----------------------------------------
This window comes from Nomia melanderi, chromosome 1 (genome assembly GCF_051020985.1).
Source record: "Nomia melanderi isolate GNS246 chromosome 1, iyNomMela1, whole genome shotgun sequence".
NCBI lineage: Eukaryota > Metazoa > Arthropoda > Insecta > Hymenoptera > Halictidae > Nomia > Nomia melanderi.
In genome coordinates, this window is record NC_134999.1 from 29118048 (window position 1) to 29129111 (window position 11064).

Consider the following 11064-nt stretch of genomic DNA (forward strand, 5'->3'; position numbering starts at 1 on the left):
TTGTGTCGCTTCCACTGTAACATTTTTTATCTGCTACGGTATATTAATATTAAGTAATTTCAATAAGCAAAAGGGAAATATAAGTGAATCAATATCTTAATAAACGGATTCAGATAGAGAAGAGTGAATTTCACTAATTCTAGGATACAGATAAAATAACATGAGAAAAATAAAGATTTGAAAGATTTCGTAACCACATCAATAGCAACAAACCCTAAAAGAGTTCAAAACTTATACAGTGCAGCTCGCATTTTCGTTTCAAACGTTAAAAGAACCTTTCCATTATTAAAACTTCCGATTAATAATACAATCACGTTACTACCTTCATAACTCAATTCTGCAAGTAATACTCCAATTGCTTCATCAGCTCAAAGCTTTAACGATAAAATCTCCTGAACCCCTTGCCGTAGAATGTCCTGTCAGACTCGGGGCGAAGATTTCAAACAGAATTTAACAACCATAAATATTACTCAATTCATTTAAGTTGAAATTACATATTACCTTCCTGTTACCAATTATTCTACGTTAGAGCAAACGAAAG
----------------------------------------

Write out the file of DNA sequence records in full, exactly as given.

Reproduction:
This window comes from Nomia melanderi, chromosome 1 (genome assembly GCF_051020985.1).
Source record: "Nomia melanderi isolate GNS246 chromosome 1, iyNomMela1, whole genome shotgun sequence".
NCBI lineage: Eukaryota > Metazoa > Arthropoda > Insecta > Hymenoptera > Halictidae > Nomia > Nomia melanderi.
In genome coordinates, this window is record NC_134999.1 from 29118048 (window position 1) to 29129111 (window position 11064).

Consider the following 11064-nt stretch of genomic DNA (forward strand, 5'->3'; position numbering starts at 1 on the left):
TTGTGTCGCTTCCACTGTAACATTTTTTATCTGCTACGGTATATTAATATTAAGTAATTTCAATAAGCAAAAGGGAAATATAAGTGAATCAATATCTTAATAAACGGATTCAGATAGAGAAGAGTGAATTTCACTAATTCTAGGATACAGATAAAATAACATGAGAAAAATAAAGATTTGAAAGATTTCGTAACCACATCAATAGCAACAAACCCTAAAAGAGTTCAAAACTTATACAGTGCAGCTCGCATTTTCGTTTCAAACGTTAAAAGAACCTTTCCATTATTAAAACTTCCGATTAATAATACAATCACGTTACTACCTTCATAACTCAATTCTGCAAGTAATACTCCAATTGCTTCATCAGCTCAAAGCTTTAACGATAAAATCTCCTGAACCCCTTGCCGTAGAATGTCCTGTCAGACTCGGGGCGAAGATTTCAAACAGAATTTAACAACCATAAATATTACTCAATTCATTTAAGTTGAAATTACATATTACCTTCCTGTTACCAATTATTCTACGTTAGAGCAAACGAAAG